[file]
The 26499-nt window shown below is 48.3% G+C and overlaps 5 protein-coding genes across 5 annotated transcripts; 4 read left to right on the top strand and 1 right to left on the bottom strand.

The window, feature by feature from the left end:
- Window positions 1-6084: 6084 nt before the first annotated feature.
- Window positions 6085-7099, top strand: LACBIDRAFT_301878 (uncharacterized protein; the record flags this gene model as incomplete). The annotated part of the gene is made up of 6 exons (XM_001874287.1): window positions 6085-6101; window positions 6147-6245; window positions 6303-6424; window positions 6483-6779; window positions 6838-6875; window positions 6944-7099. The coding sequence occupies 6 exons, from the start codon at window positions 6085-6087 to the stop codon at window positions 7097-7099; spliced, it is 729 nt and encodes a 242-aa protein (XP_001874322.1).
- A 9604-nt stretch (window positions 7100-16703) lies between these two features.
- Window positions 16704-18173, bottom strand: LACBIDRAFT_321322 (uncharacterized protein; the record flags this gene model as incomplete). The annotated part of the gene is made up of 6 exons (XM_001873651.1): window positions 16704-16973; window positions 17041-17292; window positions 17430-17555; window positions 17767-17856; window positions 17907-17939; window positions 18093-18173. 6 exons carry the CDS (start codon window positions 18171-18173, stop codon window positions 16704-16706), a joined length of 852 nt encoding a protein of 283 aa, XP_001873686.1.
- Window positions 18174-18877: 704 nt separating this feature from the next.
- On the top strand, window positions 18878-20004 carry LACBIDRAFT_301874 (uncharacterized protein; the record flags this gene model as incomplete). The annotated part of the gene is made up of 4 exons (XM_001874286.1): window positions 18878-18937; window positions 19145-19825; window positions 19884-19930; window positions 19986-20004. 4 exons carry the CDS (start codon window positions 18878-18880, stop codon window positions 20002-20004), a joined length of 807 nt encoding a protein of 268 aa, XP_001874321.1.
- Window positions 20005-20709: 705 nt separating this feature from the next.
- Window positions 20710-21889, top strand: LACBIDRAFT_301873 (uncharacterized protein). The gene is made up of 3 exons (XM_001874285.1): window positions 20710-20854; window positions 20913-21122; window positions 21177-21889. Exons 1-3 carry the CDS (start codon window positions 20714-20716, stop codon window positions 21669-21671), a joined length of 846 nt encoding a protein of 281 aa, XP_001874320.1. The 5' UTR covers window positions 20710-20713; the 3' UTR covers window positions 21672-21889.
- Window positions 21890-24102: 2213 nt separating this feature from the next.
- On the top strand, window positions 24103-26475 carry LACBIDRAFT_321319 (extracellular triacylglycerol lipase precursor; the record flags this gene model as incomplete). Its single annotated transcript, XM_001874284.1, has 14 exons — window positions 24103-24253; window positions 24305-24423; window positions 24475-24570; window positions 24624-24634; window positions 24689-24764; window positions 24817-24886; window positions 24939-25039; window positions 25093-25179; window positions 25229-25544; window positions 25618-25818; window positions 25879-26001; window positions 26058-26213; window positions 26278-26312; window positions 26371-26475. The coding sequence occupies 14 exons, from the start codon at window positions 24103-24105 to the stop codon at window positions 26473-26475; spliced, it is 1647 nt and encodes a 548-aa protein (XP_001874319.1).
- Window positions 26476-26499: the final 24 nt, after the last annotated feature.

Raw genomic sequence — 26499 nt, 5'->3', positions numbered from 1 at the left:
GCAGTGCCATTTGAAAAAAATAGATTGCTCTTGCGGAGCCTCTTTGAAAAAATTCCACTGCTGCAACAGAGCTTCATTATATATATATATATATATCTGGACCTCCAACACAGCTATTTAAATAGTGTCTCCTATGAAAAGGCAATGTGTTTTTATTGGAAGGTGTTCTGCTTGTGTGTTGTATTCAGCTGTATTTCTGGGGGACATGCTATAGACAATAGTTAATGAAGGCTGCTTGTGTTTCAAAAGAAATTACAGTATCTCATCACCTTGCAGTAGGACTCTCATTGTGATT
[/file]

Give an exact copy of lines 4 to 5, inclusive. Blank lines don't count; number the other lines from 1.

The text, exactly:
- Window positions 6085-7099, top strand: LACBIDRAFT_301878 (uncharacterized protein; the record flags this gene model as incomplete). The annotated part of the gene is made up of 6 exons (XM_001874287.1): window positions 6085-6101; window positions 6147-6245; window positions 6303-6424; window positions 6483-6779; window positions 6838-6875; window positions 6944-7099. The coding sequence occupies 6 exons, from the start codon at window positions 6085-6087 to the stop codon at window positions 7097-7099; spliced, it is 729 nt and encodes a 242-aa protein (XP_001874322.1).
- A 9604-nt stretch (window positions 7100-16703) lies between these two features.